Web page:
From their site:
They serve as a CDN for all the content that has the proper cache headers (like expires, pragma etc).CloudFlare protects and accelerates any website online.
We automatically optimize the delivery of your web pages so your visitors get the fastest page load times and best performance.
SetupIf you subscribe for the free account, you are guided to a very clear setup process which involves transferring your Domain Name servers to CloudFlare.
Once it's done, the ip of your website changes to one of cloudflare's and content is served from or through their servers.
Performance in theoryIf an image or a css file or a cacheable htmnl file has been served by ClioudFlare in the past, it can serve it the second time from its cache.
Since cloudflare uses servers all around the world and routes users based on the shortest route, the latency shoudl be low and (given enought bandwith) the file should be served pretty fast compared to a user on the other side of the world getting the same resource from your 1 server.
For dynamic content the cloudflare system will only add latency because the cloudflare server has to request the resource from its server to your server and only then can it be served to the client.
Performance in real lifeMy server was pretty fast to begin with. It is located in a decent datacenter in The Netherlands and typical latency within NL would range from 7ms for another fast datacenter 200km away to 200ms for a slow ADSL line.
When the CloudFlare DNS change was finished, the website felt a bit slower. The latency from my home location to the cloudflare server was about 130ms but that wasn't the problem.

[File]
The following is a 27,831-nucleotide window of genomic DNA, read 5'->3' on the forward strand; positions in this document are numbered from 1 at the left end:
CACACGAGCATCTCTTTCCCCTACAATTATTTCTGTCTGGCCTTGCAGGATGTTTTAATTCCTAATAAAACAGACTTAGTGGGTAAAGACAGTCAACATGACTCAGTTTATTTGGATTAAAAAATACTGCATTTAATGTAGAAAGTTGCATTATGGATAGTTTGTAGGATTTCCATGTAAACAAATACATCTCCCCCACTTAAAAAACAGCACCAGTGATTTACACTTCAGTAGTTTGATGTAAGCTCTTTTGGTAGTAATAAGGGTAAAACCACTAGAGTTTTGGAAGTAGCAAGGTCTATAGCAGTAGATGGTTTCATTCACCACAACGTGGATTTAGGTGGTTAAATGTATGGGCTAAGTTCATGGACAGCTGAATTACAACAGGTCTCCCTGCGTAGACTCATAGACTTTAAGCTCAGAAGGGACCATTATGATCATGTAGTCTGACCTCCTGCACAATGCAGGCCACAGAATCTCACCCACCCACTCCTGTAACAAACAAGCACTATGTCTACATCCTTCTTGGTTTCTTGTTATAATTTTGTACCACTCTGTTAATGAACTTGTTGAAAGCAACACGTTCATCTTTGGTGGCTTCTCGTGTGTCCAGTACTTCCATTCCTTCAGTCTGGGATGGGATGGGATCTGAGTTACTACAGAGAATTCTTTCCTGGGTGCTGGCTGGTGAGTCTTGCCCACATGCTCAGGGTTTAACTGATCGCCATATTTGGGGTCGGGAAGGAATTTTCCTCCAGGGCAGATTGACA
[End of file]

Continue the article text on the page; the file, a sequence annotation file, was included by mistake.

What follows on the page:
The problem was that the latency between the cloudflare server and my server appeared to be around 500ms!
All of my html pages are dynamic in the sense that they should not be cached (not long anyway) so for every request the cloudflare server had to retrieve the html content from my server. The latency the user experienced would therefore be their latency to cloudflare + 500ms.
Google Webmaster ToolsThe above is illustrated pretty well by Google Webmaster Tools. They have a nice graph under Diagnostics / "Crawl stats" that shows the latency they experience when crawling your site.
Here's a screenshot:
Their service was enabled between March 5th and March 28th.
Final ThoughtsIf you have mostly well cacheable content and have a slow server or hight latencies for a large part of your users, CloudFlare might be for you.
It is free, and does serve as a CDN and it is relatively easy to setup.
In my case however, my users get better performance when they connect directly to my server.
08-'11 Block shady SSL certificates
Also my opinion here. Serving alot of small files will cost you money as you'll pay a fee for every request. Therefore we only serve our larger images (around 100 KB) from a CDN (Amazon S3).bstudio wrote on Wednesday 06 April 2011 @ 16:32:
In my opinion CDN's are only helpfull when serving a high amount of data is required (such as video). Small assets such as images and css should just be served from the primary server.
As for using a CDN, it's only useful if you're running an international website with visitors from all over the world. Dutch-oriented sites, or even a broader 'western europe' audience, wouldn't get much benefits due to the excellent internet connections 'round here.
I haven't found a catch.YopY wrote on Thursday 07 April 2011 @ 10:05:
The 'free' part smells fishy - what's the catch?
Very true.As for using a CDN, it's only useful if you're running an international website with visitors from all over the world. Dutch-oriented sites, or even a broader 'western europe' audience, wouldn't get much benefits due to the excellent internet connections 'round here.
[Comment edited on Thursday 7 April 2011 12:25]
Eventually I found a competing service called Incapsula, which delivers about the same performance as CloudFlare, or perhaps slightly better, if I can trust some very early GWT stats, and it has more security for free than CloudFlare has.
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